WORCESTER – After five years of development, Quinsigamond Community College is launching its newest certificate program and the first in Massachusetts for students seeking a career in logistics and supply chain management.
The Logistics/Supply Chain Management Certificate program, approved in 2014 and launching this fall, was designed to give students the knowledge, skills and hands-on experience required for entry-level positions in transportation, distribution, warehousing, inventory management and purchasing.
The goal is to prepare students for jobs such as warehouse supervisor, business analyst, transportation clerk, inventory manager or sales representative.
“Logistics is an understanding of how the materials are procured to manufacture a product, then how a product is inventoried and prepared to go to customers,” said Kathy Rentsch, dean of the School for Business, Engineering & Technology at QCC. “On the supply chain side, it also means working with the customers that use source materials from or with those customers for which you provide the material. It’s almost like picturing a person in the middle of a wheel, managing all the various spokes and keeping the whole thing moving at the same time.”
Many community colleges across Massachusetts have looked at how to better address the transportation field. Ms. Rentsch said QCC decided the best way to start was to develop a logistics curriculum.
Transportation is an enormous field that requires detailed focus – mainly on the where and how: Are goods coming in from overseas, by full-truck mode or small parcel transport? How is the transportation managed? How does one get the maximum value out of a container?
Distribution and warehousing is the management of the flow of goods from the point of manufacture to the point of consumption, such as loading and unloading trucks, putting things away and picking merchandise. It can also function as the management of information, such as forecasting inventory management.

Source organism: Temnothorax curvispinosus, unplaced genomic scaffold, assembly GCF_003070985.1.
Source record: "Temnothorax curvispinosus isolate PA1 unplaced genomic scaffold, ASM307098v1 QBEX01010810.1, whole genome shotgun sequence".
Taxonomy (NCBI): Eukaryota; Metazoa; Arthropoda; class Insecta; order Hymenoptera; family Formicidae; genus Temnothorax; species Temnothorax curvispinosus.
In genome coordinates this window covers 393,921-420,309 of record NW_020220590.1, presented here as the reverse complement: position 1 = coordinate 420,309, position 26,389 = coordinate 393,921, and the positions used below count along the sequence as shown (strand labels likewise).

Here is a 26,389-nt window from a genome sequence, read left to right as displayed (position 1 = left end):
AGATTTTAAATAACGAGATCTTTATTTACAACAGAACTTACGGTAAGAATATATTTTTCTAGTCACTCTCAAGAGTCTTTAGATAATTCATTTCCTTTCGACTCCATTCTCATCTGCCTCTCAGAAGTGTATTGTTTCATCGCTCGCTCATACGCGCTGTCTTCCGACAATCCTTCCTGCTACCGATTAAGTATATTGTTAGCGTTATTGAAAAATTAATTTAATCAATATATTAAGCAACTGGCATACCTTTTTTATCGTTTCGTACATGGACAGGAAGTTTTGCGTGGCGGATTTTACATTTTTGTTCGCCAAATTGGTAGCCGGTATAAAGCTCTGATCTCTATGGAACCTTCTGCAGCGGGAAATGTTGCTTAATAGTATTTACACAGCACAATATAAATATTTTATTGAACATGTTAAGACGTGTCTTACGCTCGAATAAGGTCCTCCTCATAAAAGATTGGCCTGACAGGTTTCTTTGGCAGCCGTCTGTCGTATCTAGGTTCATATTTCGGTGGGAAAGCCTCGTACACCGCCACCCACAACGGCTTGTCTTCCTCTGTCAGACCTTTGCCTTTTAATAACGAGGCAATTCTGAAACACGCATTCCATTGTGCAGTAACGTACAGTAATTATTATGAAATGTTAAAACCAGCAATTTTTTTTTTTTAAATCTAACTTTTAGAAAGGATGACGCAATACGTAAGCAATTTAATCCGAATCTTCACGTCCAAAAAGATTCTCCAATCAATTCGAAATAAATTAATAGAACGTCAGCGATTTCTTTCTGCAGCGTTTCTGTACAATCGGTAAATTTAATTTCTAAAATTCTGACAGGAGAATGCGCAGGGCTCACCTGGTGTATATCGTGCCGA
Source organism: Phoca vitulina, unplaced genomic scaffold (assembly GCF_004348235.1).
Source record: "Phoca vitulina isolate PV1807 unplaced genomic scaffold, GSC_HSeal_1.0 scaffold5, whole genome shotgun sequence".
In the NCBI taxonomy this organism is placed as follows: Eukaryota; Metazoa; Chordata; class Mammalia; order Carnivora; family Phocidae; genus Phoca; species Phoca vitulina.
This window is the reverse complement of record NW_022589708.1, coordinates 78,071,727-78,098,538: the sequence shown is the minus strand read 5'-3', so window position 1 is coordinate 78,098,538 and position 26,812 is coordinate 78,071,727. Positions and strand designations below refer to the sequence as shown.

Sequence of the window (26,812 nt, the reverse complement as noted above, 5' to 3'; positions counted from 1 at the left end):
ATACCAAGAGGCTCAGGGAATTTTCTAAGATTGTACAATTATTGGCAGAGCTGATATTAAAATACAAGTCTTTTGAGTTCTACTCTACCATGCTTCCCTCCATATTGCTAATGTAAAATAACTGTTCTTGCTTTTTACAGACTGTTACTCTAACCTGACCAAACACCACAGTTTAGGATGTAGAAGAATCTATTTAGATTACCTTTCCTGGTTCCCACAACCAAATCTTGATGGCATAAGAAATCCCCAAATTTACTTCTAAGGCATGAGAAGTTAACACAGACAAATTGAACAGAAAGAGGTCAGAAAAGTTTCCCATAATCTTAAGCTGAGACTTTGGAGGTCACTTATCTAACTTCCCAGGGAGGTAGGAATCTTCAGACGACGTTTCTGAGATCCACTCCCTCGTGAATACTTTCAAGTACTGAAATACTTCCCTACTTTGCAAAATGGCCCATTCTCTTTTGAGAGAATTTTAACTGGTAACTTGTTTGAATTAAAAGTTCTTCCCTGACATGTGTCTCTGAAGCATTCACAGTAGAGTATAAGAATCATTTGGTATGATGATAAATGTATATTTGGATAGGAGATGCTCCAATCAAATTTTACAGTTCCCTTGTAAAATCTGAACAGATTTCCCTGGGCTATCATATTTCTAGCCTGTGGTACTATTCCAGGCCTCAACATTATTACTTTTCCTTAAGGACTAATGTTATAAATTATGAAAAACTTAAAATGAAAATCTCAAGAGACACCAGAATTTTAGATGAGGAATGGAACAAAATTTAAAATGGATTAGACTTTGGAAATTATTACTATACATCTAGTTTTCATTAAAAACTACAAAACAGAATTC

“In my past, I managed a distribution center for Sears in California. That’s a half-million-square-foot facility,” said John Hulton, vice president of corporate transportation at TriMark USA, designer of the program’s curriculum and the instructor of the program’s introductory class. “We had about 300 people working there, and those folks unloaded trucks, put merchandise away, took orders and picked merchandise that was ready for shipment, and then loaded trucks.”
Another fundamental part of supply chains is purchasing, and it becomes more information-based as an organization grows in size and scope.
An understanding of the functional disciplines of supply chains and logistics and how they fit together within a company is one of the key goals of QCC’s new program, as well as understanding the vernacular to prepare for job interviews.
The certificate curriculum consists of new and existing courses at QCC. Students must complete nine courses to obtain a certificate. The program can accommodate up to 20 students this fall.
In the introductory course, students discuss what’s happening in the field – e-commerce, the transition from brick-and-mortar stores to online retailing, and technology such as driverless trucks.
“I think it’s important for students not only to have a foundational understanding of the various disciplines within the field of logistics, but also a very topical today and into-the-future perspective,” said Mr. Hulton.
Students may also apply their credits to an associate degree in business administration or manufacturing.
Currently there is one permanent instructor, program coordinator Jean McLean, along with Mr. Hulton teaching most of the specialized classes.
The need for workers with skills in logistics is growing rapidly. A search of the Occupational Outlook Handbook and Indeed.com shows that within just 50 miles of QCC, the term “logistics” flags more than 260 available jobs.
In addition, there are several ways into the field without a master’s degree.
“It’s one of those industries that’s hidden to the general population, but it kept popping up in the work that we were doing in manufacturing, as well as the work that we’ve been doing in the overall transportation workforce development field,” said Ms. Rentsch.
Eighteen months ago, QCC convened a panel to raise awareness of the program, gaining the support of several businesses – United Parcel Service, Google and Lenze Americas.
QCC hopes to see the program attract more students and provide more chances for students to move through the program quickly, with online courses and a shortened semester.
“My whole mission is give young people an opportunity to get their foot in the door,” Mr. Hulton said. “Once you get your foot in door in this discipline, there’s lot of progression and opportunity from there.”